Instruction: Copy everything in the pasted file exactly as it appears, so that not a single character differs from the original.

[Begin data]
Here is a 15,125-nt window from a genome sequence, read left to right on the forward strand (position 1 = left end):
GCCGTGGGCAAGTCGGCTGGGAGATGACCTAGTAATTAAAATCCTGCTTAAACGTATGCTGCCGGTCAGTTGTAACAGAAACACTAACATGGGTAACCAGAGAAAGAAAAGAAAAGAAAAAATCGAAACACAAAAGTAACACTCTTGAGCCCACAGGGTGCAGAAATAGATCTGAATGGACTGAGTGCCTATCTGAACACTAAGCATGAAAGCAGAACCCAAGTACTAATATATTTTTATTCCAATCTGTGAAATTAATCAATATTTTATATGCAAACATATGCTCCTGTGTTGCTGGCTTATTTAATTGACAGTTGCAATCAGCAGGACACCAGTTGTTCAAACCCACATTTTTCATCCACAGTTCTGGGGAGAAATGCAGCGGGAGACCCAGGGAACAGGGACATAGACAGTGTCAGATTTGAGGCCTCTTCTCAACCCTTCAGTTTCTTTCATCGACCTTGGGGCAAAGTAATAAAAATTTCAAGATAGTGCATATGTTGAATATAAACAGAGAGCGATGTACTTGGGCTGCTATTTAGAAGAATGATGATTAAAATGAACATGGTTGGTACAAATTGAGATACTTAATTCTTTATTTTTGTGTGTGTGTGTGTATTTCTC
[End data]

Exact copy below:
Here is a 15,125-nt window from a genome sequence, read left to right on the forward strand (position 1 = left end):
GCCGTGGGCAAGTCGGCTGGGAGATGACCTAGTAATTAAAATCCTGCTTAAACGTATGCTGCCGGTCAGTTGTAACAGAAACACTAACATGGGTAACCAGAGAAAGAAAAGAAAAGAAAAAATCGAAACACAAAAGTAACACTCTTGAGCCCACAGGGTGCAGAAATAGATCTGAATGGACTGAGTGCCTATCTGAACACTAAGCATGAAAGCAGAACCCAAGTACTAATATATTTTTATTCCAATCTGTGAAATTAATCAATATTTTATATGCAAACATATGCTCCTGTGTTGCTGGCTTATTTAATTGACAGTTGCAATCAGCAGGACACCAGTTGTTCAAACCCACATTTTTCATCCACAGTTCTGGGGAGAAATGCAGCGGGAGACCCAGGGAACAGGGACATAGACAGTGTCAGATTTGAGGCCTCTTCTCAACCCTTCAGTTTCTTTCATCGACCTTGGGGCAAAGTAATAAAAATTTCAAGATAGTGCATATGTTGAATATAAACAGAGAGCGATGTACTTGGGCTGCTATTTAGAAGAATGATGATTAAAATGAACATGGTTGGTACAAATTGAGATACTTAATTCTTTATTTTTGTGTGTGTGTGTGTATTTCTC